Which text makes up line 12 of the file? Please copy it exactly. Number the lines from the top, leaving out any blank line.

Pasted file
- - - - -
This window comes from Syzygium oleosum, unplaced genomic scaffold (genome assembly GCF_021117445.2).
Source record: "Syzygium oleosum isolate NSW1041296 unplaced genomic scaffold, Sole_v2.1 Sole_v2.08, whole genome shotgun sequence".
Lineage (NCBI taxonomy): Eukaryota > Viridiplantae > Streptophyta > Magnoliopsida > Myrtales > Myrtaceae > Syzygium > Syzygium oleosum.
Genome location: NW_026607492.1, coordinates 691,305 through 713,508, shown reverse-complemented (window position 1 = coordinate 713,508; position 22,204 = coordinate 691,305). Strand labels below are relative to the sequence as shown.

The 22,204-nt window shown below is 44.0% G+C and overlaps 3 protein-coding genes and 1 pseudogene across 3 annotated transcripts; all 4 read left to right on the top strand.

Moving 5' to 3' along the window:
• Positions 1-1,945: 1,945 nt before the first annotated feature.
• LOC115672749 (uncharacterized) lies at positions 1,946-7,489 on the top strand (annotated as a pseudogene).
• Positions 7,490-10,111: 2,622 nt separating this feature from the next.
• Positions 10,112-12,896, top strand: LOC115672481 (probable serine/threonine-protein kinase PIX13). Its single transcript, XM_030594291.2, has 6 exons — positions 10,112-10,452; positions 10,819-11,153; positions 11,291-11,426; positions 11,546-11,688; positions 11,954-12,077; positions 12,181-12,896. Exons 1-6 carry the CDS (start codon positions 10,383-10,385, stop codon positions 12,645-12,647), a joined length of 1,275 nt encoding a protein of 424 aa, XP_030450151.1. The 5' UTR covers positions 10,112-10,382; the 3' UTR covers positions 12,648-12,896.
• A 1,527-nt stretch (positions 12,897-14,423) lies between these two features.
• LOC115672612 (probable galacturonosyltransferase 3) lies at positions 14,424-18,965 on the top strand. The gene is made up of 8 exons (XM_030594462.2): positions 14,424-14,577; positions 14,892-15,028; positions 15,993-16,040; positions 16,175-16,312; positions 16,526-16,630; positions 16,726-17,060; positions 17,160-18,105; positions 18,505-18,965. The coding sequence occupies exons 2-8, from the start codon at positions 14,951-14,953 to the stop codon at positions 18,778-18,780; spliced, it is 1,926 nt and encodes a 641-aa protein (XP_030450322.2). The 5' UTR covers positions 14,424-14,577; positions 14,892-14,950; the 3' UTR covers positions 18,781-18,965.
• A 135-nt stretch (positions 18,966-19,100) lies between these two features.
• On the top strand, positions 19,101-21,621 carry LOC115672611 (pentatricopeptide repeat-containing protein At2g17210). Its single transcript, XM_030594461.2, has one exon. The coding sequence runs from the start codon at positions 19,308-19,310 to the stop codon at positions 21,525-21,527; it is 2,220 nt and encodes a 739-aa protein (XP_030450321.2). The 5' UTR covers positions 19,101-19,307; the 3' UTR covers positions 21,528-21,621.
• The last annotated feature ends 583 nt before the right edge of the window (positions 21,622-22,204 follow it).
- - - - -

• LOC115672612 (probable galacturonosyltransferase 3) lies at positions 14,424-18,965 on the top strand. The gene is made up of 8 exons (XM_030594462.2): positions 14,424-14,577; positions 14,892-15,028; positions 15,993-16,040; positions 16,175-16,312; positions 16,526-16,630; positions 16,726-17,060; positions 17,160-18,105; positions 18,505-18,965. The coding sequence occupies exons 2-8, from the start codon at positions 14,951-14,953 to the stop codon at positions 18,778-18,780; spliced, it is 1,926 nt and encodes a 641-aa protein (XP_030450322.2). The 5' UTR covers positions 14,424-14,577; positions 14,892-14,950; the 3' UTR covers positions 18,781-18,965.